Second, the comment from Allen will make it even harder to get a long-term deal done before the looming July 15 deadline. It’s currently believed that the Cousins camp calculates his long-term deal based on the player making $23.94 million in 2017 and getting only a 20-percent raise under the transition tag in 2018 (i.e., $28.72 million). That’s $52.66 million fully guaranteed at signing, over the first two years. With Allen treating the franchise tag as a real possibility, that changes the value of the long-term deal to $58.41 million fully guaranteed at signing over the first two years.
The difference may not matter, given that Washington doesn’t seem to be inclined to offer even the lower amount. So it’s likely that Cousins will, for the second straight year, operate on a one-year deal.
A third franchise tag, while highly unlikely, isn’t an impossibility. If Cousins plays well and Washington goes deep into the postseason, Washington may have no choice but to pay the $34.47 million for one more year with Cousins.
Regardless, Cousins can’t lose. He will have made nearly $44 million over two years, and he’ll get $34.47 million or $28.78 million for 2018, or a long-term deal from Washington or someone else.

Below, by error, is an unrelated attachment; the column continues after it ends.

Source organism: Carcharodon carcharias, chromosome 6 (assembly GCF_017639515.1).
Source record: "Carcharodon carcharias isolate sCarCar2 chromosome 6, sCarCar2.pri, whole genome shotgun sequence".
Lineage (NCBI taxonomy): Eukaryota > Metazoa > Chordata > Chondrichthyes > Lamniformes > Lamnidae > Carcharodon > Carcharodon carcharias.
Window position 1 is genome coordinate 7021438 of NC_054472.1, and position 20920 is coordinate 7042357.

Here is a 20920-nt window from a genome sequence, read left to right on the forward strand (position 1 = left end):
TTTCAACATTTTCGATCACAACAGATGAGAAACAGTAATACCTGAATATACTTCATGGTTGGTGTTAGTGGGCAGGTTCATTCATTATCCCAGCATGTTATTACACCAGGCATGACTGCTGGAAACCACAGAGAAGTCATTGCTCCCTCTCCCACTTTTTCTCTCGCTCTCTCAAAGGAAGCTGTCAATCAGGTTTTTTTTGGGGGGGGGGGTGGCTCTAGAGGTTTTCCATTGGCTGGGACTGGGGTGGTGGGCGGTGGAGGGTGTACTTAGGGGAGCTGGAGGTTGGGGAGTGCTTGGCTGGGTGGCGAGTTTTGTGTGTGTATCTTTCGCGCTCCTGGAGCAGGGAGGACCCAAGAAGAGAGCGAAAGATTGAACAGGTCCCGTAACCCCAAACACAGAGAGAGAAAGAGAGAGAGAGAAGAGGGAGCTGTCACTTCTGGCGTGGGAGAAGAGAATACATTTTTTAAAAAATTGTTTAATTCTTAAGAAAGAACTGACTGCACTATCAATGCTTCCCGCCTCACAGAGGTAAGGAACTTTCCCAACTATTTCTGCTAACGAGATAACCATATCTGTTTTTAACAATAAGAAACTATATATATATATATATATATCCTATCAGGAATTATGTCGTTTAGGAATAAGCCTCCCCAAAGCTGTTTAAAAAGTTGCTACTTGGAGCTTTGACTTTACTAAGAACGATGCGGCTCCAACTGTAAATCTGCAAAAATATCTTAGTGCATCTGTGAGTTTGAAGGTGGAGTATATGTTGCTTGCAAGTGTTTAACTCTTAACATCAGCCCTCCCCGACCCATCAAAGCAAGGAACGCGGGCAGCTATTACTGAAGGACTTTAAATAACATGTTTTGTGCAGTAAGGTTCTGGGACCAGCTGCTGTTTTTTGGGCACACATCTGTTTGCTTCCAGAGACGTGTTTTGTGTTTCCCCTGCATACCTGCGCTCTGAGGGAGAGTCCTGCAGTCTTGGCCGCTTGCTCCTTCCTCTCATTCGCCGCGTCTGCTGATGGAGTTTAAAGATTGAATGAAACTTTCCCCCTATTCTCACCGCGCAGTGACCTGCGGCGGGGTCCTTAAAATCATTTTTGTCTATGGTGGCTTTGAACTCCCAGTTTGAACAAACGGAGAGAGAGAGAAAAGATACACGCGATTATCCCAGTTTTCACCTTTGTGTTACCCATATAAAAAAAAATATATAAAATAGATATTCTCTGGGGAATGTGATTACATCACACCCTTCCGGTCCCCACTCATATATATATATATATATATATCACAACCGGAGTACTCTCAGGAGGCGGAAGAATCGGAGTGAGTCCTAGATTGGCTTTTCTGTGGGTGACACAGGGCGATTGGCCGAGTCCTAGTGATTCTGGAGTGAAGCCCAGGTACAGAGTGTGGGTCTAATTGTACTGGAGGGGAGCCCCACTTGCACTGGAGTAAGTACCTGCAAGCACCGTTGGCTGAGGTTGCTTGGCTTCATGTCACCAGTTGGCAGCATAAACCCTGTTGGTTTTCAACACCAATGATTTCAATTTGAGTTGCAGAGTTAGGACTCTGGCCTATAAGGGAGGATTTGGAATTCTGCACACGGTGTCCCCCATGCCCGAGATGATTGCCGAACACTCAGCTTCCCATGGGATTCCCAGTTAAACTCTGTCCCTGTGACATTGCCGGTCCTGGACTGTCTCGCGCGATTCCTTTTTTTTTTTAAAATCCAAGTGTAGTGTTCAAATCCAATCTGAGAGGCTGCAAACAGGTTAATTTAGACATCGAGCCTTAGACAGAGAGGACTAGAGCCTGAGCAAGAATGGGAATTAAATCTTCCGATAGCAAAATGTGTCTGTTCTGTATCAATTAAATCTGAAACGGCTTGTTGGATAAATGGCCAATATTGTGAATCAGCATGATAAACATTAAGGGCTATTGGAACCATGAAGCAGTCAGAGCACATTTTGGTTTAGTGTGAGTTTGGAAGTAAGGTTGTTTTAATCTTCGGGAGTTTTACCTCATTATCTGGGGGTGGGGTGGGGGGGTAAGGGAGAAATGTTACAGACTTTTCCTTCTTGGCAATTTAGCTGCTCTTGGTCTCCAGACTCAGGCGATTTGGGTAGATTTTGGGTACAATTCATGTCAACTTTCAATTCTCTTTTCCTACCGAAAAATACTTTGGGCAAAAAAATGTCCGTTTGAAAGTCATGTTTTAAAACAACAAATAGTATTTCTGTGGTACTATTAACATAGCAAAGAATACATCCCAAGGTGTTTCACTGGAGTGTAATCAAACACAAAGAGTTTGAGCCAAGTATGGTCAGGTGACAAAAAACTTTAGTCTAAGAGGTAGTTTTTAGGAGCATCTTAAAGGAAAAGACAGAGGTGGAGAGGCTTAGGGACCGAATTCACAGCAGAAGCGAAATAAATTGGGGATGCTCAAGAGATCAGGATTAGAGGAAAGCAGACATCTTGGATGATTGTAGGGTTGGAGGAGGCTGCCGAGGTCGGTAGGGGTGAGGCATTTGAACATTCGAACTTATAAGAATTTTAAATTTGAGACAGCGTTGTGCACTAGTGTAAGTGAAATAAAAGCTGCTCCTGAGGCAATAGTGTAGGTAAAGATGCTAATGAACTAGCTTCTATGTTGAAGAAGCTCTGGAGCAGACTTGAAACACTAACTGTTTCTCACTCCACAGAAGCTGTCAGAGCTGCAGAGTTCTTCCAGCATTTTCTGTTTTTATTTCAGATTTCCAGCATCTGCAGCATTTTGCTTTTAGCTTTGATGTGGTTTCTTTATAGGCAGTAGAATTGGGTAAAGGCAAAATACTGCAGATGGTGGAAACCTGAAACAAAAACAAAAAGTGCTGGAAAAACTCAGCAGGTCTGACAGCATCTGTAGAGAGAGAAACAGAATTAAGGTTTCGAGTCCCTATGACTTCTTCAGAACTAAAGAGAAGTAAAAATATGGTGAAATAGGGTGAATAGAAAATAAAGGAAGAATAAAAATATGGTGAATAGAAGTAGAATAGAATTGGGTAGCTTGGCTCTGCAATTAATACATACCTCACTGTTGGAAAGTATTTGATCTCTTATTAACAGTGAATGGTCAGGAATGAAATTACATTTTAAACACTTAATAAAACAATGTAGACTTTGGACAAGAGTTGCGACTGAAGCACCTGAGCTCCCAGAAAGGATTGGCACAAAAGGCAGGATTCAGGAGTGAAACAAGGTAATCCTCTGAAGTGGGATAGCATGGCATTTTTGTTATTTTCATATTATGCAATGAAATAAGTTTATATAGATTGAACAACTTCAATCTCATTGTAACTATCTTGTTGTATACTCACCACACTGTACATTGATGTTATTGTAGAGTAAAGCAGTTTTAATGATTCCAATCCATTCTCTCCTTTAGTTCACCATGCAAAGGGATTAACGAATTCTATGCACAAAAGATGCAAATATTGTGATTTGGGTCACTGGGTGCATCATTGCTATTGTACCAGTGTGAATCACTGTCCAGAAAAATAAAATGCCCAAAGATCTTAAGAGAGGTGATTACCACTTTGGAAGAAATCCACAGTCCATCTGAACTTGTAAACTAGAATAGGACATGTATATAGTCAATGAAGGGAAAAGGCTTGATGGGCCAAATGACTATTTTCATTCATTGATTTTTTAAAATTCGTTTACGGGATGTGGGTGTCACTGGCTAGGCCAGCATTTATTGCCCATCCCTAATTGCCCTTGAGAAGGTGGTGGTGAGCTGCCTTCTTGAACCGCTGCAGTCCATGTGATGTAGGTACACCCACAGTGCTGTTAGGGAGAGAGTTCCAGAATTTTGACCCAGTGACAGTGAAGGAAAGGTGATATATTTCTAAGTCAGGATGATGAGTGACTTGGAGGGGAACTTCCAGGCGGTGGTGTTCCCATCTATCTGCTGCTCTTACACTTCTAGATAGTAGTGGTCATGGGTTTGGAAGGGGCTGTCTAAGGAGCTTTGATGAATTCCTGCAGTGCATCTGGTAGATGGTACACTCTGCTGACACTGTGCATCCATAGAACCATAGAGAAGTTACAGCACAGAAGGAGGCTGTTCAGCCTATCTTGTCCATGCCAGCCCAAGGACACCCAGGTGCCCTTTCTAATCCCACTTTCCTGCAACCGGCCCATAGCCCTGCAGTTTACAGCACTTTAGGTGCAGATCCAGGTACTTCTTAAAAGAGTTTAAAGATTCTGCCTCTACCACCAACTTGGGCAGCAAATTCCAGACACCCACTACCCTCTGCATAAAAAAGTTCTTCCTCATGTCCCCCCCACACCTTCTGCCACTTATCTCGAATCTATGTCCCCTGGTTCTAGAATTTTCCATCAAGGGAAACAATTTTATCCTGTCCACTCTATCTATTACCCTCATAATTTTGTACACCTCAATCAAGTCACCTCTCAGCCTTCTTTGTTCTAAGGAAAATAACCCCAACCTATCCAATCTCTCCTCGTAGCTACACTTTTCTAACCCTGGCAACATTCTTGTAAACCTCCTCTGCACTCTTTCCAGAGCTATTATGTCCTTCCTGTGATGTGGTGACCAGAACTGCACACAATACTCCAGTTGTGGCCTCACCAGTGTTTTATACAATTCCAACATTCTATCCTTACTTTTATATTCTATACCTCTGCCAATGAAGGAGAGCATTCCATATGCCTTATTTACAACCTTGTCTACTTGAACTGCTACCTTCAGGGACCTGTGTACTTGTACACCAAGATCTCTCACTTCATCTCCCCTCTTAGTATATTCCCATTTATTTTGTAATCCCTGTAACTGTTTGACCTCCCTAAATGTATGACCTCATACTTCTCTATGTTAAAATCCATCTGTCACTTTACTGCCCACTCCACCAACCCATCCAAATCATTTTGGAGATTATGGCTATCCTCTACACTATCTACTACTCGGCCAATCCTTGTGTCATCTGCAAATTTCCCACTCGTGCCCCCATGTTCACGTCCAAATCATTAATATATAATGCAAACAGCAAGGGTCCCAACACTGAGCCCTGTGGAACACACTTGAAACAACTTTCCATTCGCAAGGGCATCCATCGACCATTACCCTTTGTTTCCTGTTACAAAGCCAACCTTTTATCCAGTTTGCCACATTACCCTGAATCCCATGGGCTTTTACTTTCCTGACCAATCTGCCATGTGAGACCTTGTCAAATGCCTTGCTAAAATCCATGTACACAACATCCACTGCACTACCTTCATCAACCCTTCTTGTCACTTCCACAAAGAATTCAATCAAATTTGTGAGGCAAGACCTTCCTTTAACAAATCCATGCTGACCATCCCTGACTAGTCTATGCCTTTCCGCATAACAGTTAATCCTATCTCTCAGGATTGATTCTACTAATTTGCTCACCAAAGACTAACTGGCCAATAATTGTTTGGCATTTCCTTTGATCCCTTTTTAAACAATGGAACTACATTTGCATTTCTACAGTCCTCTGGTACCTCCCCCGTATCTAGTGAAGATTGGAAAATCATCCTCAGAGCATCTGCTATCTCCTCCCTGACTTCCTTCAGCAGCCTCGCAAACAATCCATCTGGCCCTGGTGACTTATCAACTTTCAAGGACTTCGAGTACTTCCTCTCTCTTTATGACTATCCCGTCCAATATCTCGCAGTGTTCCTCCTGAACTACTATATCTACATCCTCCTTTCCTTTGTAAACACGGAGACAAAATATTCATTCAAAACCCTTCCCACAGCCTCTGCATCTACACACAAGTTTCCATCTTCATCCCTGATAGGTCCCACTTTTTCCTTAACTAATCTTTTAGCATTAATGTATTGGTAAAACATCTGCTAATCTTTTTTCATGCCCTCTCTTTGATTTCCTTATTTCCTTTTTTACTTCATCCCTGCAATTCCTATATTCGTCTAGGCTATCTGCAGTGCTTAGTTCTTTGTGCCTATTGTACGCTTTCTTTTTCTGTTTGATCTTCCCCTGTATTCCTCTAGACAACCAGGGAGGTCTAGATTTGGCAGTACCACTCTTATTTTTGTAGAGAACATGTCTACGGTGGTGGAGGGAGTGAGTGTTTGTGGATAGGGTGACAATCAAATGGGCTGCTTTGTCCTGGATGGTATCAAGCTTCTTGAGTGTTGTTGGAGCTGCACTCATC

Washington lost two years ago, by not putting good-but-not-great money on the table in 2015, while Cousins still carried injury risk under his rookie deal and had never gotten a big-money contract. They could have had him for considerably less than $43.89 million over two years — and definitely a lot less than $72.67 million or $78.36 million over three years.
They’re now locked in to the former, and they may eventually pay out at much as $78.36 million over three years, an average of $26.12 million per year.
They didn’t pick up Pryor’s fifth-year option, but coach Todd Bowles said that there was a place for Pryor in packages that feature three safeties on the field at the same time. Bowles also said that if Pryor is afraid of competing for playing time, he didn’t “need to be here.”